Folate and Autism

Folate is a water-soluble B vitamin that facilitates the transfer of carbon atoms in the synthesis of nucleic acids and amino acids. The word folate is derived from folium meaning leaf. The name is a reminder that green leafy plants like spinach and lettuce are a rich source of folate. Other sources include okra, asparagus, organ meat (liver, kidney) and tomato juice. These food sources account for 20% of our folate levels the rest being produced by intestinal microorganisms.

folate

Folate is commonly used in the treatment for reduced amount red blood cells in a condition called megaloblastic anemia. Mixed results have been found when using folate in the treatment of depression, as a cognitive enhancer or as a way of lowering the risk for cancer (e.g., colonorectal, pancreatic).

Deficiencies of folate are seen primarily in people with poor diets, alcohol dependence, pregnancy, digestive problems, and individuals with kidney or liver disease. Low folate levels are manifested by soreness and shallow ulcerations in the tongue and oral mucosa, and changes in fingernail pigmentation. When testing folate levels the physician takes into account the age of the patient, whether the levels were taken from red blood cells (reflecting long-term folate intake) or plasma (reflecting short-term folate intake), and the possible intake of vitamin or dietary supplements.

Folate supplementation during pregnancy decreases the risk of acquiring major malformations of the nervous system (i.e., being born with a split open spinal cord or lacking most of the brain) by 50-70%. However, according to some authors, very high levels of folate in pregnant women may increase the risk for autism. High folate levels in pregnant women may be due to excessive supplementation. However, cells need vitamin B12 in order to metabolize folate. If vitamin B12 levels are low folate may accumulate and build up in the blood.

The results of studies linking autism to folate levels may be arguable and open to criticism depending on whether some confounds have been taken into account including prescription of vitamins, food intake and/or nutrient supplementation in children with autism, and how the folate levels were measured. When many of these confounds are taken into account the medical literature leads to inconsistent conclusions (Castro et al, 2014, DeVilbiss et al. 2015). Indeed, feeding behaviors in autistic individuals differ significantly from those of controls and may expose them to inadequate calcium, sodium, iron, vitamin C intake and folate (Castro et al, 2016). Some studies have even claimed that folate supplementation during pregnancy may actually decrease the risk for autism spectrum disorder in the offspring and possibly more so if the mother is taking anticonvulsants for seizures (Anderson, 2016).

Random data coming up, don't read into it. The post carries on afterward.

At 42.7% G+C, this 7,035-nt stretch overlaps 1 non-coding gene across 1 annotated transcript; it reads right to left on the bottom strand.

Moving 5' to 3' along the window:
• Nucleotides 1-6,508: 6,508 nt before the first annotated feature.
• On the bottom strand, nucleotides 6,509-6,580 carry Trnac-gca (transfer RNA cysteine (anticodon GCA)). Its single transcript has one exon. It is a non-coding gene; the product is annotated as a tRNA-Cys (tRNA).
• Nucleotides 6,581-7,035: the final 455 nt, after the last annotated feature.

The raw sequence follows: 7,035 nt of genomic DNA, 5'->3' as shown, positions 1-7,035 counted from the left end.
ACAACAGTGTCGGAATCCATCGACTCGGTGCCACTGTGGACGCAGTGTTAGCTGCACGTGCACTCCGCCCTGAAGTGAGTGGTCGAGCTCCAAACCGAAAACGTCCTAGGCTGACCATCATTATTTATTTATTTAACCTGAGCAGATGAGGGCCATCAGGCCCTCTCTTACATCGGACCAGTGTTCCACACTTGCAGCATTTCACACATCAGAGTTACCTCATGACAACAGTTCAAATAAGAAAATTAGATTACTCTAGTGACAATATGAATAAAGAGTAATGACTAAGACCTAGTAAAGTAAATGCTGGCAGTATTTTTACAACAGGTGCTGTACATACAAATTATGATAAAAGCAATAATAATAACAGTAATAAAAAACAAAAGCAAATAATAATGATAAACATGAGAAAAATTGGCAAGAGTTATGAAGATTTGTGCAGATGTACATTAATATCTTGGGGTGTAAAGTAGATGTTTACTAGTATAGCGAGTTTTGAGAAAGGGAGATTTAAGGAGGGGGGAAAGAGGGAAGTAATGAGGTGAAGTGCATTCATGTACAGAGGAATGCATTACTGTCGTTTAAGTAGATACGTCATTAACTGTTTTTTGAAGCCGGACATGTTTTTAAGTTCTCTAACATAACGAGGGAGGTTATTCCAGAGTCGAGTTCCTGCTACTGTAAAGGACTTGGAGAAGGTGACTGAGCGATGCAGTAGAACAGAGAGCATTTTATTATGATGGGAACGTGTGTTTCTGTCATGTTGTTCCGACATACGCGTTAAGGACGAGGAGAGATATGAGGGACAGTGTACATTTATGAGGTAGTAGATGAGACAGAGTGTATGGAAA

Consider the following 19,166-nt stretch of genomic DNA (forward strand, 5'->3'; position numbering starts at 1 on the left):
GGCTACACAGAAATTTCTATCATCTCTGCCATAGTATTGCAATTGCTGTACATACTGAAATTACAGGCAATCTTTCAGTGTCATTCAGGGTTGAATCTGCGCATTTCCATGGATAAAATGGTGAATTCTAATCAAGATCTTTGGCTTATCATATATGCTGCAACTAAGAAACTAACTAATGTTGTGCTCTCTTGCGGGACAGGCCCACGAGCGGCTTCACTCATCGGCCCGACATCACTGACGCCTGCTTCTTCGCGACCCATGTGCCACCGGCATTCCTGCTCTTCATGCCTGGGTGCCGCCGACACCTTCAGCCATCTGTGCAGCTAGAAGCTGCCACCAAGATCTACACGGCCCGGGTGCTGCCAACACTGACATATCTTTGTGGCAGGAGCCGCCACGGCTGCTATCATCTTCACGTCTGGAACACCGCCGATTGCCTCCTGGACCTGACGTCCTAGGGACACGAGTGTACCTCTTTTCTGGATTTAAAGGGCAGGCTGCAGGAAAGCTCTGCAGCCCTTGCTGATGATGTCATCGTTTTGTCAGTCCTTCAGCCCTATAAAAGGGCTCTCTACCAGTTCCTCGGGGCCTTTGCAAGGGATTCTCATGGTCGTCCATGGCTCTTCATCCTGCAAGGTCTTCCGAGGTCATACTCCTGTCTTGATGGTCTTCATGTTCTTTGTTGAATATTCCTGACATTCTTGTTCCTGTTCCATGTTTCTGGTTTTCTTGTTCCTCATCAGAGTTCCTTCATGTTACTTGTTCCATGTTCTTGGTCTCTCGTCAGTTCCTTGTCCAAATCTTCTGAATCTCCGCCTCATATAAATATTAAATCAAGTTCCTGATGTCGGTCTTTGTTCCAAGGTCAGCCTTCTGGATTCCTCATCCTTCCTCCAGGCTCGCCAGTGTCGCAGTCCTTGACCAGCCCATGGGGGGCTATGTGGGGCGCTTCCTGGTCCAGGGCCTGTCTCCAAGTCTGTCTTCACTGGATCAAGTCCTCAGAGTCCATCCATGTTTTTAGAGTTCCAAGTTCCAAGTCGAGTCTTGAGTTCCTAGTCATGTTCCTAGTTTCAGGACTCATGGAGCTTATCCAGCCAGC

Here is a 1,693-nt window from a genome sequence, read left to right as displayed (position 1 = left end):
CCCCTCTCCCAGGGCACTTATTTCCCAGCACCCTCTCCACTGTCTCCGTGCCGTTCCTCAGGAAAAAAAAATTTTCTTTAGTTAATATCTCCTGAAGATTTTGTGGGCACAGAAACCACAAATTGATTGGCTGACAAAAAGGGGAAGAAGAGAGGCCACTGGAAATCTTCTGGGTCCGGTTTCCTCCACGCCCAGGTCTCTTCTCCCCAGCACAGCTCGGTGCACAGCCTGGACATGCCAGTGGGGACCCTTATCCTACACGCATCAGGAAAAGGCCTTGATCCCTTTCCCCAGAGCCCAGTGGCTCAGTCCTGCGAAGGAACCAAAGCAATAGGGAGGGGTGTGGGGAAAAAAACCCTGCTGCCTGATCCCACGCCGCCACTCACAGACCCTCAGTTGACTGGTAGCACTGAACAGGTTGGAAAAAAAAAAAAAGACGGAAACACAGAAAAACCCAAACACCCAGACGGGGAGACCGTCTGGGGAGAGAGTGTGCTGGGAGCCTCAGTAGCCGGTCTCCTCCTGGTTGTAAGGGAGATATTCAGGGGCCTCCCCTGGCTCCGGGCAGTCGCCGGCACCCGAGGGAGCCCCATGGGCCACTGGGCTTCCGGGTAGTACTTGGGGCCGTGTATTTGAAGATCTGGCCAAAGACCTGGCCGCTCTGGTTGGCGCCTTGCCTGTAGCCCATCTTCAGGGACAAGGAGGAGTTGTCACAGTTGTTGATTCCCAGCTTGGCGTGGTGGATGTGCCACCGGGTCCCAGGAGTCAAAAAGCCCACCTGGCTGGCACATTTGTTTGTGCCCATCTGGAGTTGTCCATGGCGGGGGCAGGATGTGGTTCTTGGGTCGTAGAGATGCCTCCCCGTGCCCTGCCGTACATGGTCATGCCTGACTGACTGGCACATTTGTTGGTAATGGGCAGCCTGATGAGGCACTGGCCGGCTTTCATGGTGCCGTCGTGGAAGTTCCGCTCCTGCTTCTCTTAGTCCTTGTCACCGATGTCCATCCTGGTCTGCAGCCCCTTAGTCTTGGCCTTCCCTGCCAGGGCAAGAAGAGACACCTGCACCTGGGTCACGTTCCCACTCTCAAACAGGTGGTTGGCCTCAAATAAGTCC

References

Anderson P. Folic acid linked to less autism in kids of women with epilepsy. Medscape Medical News, June 9, 2016 (http://www.medscape.com/viewarticle/864563)

Castro K, Kelin LD, Baronio D, Gottfried C, Riesgo R, Perry IS. Folic acid and autism: What do we know? Nutr Neurosci [Epub ahead of time] PMID: 25087906

Castro K, Faccioli LS, Baronio D, Gottfried C, Perry IS, Riesgo R. Feeding behavior and dietary intake of male children and adolescents with Autism Spectrum Disorder: a case-control study. Int J Dev Neurosci [Epub ahead of print] PMID: 27432261

DeVibiss EA, Gardner RM, Newsschaffer CJ, Lee BK. Maternal folate as a risk factor for autism spectrum disorders: a review of existing literature. Br J Nutr 114(5):663-72, 2015.

 

 

 

One response to “Folate and Autism

  1. There is also a high incidence of polymorphisms (aka variations) for the Methylenetetrahydrofolate reductase (MTHFR) gene in the general population, and some, but not all, researchers have linked these polymorphisms in MTHFR to Autism. The MTHFR gene is in the folate metabolism pathway that produces 5 methylenetetrahydrofolate (5-MTHF). For example, the C677T polymorphism in the MTHFR gene results in a fragile form of the enzyme and can lead to a deficiency in the enzymatic product of folate called 5-MTHF. When someone has both copies of their MTHFR gene with the weaker “T” version, or alllele, of the MTHFR gene, the lack of 5MTHF can further lead to a build up of homocysteine in the body, since 5MTHF is a cofactor in the reconversion of homocysteine to methionine. Homocyteine build up can be dangerous, and is thought to lead to an increased risk of blood clots, and neural tube defects. This C677T polymorphism, which is present on both chromosomes (homozygous) of 10% of the North American population (and is more common in Hispanic individuals, and less common in African Americans), has been observed to occur more frequently in individuals with autism in some, but not all studies. It has also been linked to schizophrenia and depression. Since it is a very common variant, if it does have an effect on ASD risk, it might be of low effect size. However, a low effect size for one gene polymorphism, may still shed light on the etiology of a disorder as a whole. There is precedence for this in thinking about ADHD and the DRD4 dopamine receptor variant. the DRD4 48 bp VNTR allele has repeatedly been linked to ADHD in many, but not all studies, and metanalysis shows that it has a low effect size. However, few medical professionals doubt the involvement of dopamine in attention tasks or response inhibition, nor the utility of drugs that increase dopamine at the synaptic level as valid treatments for ADHD. In an analogous manner, MTHFR polymorphisms may be informing us to the risks for ASDs in affected individuals, or in children born from mothers with polymorphisms.

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